CHANTILLY, VA – In the unfortunate but very possible event a surge of COVID-19 hospitalizations leads to a shortage of ventilators, the American Medical Student Association (AMSA) announced medical students will bravely bridge the gap by bagging intubated patients indefinitely.

“As it stands, states across the country have orders placed for ventilators but suppliers haven’t been able to keep up with the demand, and they may not be available when coronavirus peaks,” said AMSA member and sixth-year medical student at University of Virginia (UVA) Elaine Harvey. “We, medical students, are ready to act. If we can hold a retractor for 14 hours straight while on one foot during a Whipple, then we can do anything. We will be your ventilators.”

Ever since COVID-19 was declared a pandemic by the World Health Organization (WHO), nations all over the world have been implementing varying degrees of social distancing in order to “flatten the curve” and prevent their respective health care systems from being overwhelmed. However, supplies of surgical masks and N95 respirators are already running low in the United States, and health care professionals fear they will run low on something else in a surge: ventilators.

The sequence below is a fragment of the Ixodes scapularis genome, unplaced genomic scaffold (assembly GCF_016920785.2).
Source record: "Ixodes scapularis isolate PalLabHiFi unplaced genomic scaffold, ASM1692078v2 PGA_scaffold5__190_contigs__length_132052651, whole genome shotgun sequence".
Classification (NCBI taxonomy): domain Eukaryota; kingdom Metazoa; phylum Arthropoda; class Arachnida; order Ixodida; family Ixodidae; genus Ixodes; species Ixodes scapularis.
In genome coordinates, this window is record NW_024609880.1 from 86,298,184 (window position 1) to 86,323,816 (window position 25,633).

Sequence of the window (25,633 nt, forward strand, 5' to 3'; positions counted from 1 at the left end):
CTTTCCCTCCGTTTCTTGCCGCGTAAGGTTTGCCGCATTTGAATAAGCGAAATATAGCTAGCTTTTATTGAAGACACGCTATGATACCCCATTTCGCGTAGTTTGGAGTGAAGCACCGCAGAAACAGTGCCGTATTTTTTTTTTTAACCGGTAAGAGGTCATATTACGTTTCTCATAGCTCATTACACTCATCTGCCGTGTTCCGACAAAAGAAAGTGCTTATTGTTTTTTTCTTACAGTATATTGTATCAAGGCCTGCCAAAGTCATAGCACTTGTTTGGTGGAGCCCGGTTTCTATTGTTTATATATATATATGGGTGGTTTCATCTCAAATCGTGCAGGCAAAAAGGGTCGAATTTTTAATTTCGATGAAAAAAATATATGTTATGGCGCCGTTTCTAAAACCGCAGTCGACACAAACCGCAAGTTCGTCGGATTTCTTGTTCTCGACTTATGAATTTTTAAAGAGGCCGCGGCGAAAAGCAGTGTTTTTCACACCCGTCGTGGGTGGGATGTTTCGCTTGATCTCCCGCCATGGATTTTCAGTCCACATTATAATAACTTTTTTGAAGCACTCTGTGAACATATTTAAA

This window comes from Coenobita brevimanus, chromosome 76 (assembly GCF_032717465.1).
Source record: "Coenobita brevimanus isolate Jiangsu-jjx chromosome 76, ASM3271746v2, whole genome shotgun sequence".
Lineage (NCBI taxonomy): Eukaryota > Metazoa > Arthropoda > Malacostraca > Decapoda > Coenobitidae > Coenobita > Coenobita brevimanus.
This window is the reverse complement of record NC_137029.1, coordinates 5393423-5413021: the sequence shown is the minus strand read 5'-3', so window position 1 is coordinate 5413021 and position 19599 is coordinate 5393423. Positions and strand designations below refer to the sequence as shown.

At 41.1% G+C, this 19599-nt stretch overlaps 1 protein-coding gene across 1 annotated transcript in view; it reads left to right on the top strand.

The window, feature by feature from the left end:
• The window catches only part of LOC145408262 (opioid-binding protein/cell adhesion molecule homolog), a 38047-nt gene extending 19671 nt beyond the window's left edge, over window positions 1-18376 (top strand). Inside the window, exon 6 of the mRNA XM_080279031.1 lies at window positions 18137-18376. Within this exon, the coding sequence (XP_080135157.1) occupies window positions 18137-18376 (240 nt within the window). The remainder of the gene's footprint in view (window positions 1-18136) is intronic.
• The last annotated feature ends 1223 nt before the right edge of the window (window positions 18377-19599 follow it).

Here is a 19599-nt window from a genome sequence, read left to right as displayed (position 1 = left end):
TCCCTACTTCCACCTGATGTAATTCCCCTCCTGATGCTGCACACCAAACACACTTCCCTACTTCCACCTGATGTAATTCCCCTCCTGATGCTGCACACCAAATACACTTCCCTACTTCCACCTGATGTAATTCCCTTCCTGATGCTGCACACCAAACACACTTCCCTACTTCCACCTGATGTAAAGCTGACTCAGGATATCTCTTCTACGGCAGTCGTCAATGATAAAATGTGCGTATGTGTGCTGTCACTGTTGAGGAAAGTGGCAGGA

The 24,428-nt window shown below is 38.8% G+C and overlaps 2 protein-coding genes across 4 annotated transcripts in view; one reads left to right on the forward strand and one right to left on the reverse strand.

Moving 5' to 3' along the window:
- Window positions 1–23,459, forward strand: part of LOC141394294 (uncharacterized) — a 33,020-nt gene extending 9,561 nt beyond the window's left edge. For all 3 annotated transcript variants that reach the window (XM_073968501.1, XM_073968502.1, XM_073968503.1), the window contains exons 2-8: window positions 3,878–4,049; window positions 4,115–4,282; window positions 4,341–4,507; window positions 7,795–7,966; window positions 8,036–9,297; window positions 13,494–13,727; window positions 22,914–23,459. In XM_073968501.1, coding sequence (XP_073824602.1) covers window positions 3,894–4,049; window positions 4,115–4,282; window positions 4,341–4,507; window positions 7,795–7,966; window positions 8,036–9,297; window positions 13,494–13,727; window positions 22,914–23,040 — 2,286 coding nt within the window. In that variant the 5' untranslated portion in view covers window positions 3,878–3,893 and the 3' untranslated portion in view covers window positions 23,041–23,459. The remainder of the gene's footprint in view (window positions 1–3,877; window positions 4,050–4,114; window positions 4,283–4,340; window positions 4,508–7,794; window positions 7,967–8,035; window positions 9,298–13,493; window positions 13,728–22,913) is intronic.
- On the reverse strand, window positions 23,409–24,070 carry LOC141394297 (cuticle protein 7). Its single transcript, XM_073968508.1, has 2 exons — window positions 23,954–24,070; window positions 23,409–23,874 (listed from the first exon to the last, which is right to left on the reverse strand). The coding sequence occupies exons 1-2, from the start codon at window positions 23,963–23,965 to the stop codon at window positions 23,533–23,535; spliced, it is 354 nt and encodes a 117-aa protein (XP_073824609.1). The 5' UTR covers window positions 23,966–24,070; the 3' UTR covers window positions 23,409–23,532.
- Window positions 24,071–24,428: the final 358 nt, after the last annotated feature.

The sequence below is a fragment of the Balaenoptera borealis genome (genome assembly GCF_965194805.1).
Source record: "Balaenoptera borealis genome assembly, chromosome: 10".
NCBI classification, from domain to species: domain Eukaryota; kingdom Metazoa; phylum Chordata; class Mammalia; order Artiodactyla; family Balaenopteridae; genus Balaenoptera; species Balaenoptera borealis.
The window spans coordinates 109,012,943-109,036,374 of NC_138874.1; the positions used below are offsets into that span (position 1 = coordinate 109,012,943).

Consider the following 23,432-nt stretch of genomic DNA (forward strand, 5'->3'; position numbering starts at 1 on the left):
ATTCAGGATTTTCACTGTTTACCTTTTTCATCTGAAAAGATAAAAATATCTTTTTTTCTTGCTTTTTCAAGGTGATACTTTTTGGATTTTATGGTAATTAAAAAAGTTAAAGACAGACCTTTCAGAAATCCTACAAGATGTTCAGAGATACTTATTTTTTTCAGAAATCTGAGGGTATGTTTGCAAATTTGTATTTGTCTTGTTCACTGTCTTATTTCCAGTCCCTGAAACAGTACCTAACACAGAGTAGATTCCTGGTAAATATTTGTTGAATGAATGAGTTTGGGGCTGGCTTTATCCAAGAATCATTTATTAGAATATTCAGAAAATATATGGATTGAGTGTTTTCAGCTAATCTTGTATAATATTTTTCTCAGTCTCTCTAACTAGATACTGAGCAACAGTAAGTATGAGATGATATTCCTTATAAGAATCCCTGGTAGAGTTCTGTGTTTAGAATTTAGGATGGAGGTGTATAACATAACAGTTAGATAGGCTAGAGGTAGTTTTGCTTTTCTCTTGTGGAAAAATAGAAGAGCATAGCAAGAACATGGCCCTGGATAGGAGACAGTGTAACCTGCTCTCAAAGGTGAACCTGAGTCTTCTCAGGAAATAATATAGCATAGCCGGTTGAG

Ventilators can cost anywhere between $20,000 and $50,000. On the other hand, medical students have been considered dispensable up until now. Not any more.

“Medical students are young, dedicated, and passionate, with healthy immune systems and strong, strong sphincters able to withstand 48 hours of contained urine and stool,” explained UVA School of Medicine Assistant Professor of Infectious Diseases Thomas Nelson. “Who knew the day would come that we found them essential health care workers? Thank you, med students. We salute you!”

Dr. 99
First there was Dr. 01, the first robot physician, created to withstand toxic levels of burnout in an increasingly mechanistic and impossibly demanding healthcare field. Dr. 99 builds upon the advances of its ninety-eight predecessors by phasing out all human emotion, innovation, and creativity completely, and focusing solely on pre-programmed protocols and volume-based productivity. In its spare time, Dr. 99 enjoys writing for Gomerblog and listening to Taylor Swift.